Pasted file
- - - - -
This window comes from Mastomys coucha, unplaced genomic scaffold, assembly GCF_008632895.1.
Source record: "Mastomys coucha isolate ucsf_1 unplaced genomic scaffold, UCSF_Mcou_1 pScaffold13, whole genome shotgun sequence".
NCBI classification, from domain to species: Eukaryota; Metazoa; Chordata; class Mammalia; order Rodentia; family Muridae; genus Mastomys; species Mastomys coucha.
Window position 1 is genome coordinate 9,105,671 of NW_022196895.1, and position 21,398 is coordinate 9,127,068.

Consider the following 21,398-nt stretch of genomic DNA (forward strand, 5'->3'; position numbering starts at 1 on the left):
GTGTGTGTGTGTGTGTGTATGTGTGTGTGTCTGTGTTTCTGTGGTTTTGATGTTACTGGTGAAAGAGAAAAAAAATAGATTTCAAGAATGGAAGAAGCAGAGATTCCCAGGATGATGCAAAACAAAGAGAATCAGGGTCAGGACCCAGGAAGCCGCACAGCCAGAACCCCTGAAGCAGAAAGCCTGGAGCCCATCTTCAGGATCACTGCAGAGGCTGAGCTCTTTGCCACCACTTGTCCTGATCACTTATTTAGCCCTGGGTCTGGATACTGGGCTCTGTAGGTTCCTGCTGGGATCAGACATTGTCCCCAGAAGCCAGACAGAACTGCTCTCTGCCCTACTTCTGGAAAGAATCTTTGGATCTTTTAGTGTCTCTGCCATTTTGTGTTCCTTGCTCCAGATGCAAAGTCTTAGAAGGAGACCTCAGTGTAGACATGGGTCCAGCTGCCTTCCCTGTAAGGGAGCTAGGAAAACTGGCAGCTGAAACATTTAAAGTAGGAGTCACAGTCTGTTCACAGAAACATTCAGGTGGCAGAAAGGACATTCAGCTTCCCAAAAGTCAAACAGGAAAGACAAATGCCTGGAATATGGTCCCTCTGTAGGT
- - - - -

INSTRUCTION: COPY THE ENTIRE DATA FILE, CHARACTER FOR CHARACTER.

This window comes from Mastomys coucha, unplaced genomic scaffold, assembly GCF_008632895.1.
Source record: "Mastomys coucha isolate ucsf_1 unplaced genomic scaffold, UCSF_Mcou_1 pScaffold13, whole genome shotgun sequence".
NCBI classification, from domain to species: Eukaryota; Metazoa; Chordata; class Mammalia; order Rodentia; family Muridae; genus Mastomys; species Mastomys coucha.
Window position 1 is genome coordinate 9,105,671 of NW_022196895.1, and position 21,398 is coordinate 9,127,068.

Consider the following 21,398-nt stretch of genomic DNA (forward strand, 5'->3'; position numbering starts at 1 on the left):
GTGTGTGTGTGTGTGTGTATGTGTGTGTGTCTGTGTTTCTGTGGTTTTGATGTTACTGGTGAAAGAGAAAAAAAATAGATTTCAAGAATGGAAGAAGCAGAGATTCCCAGGATGATGCAAAACAAAGAGAATCAGGGTCAGGACCCAGGAAGCCGCACAGCCAGAACCCCTGAAGCAGAAAGCCTGGAGCCCATCTTCAGGATCACTGCAGAGGCTGAGCTCTTTGCCACCACTTGTCCTGATCACTTATTTAGCCCTGGGTCTGGATACTGGGCTCTGTAGGTTCCTGCTGGGATCAGACATTGTCCCCAGAAGCCAGACAGAACTGCTCTCTGCCCTACTTCTGGAAAGAATCTTTGGATCTTTTAGTGTCTCTGCCATTTTGTGTTCCTTGCTCCAGATGCAAAGTCTTAGAAGGAGACCTCAGTGTAGACATGGGTCCAGCTGCCTTCCCTGTAAGGGAGCTAGGAAAACTGGCAGCTGAAACATTTAAAGTAGGAGTCACAGTCTGTTCACAGAAACATTCAGGTGGCAGAAAGGACATTCAGCTTCCCAAAAGTCAAACAGGAAAGACAAATGCCTGGAATATGGTCCCTCTGTAGGT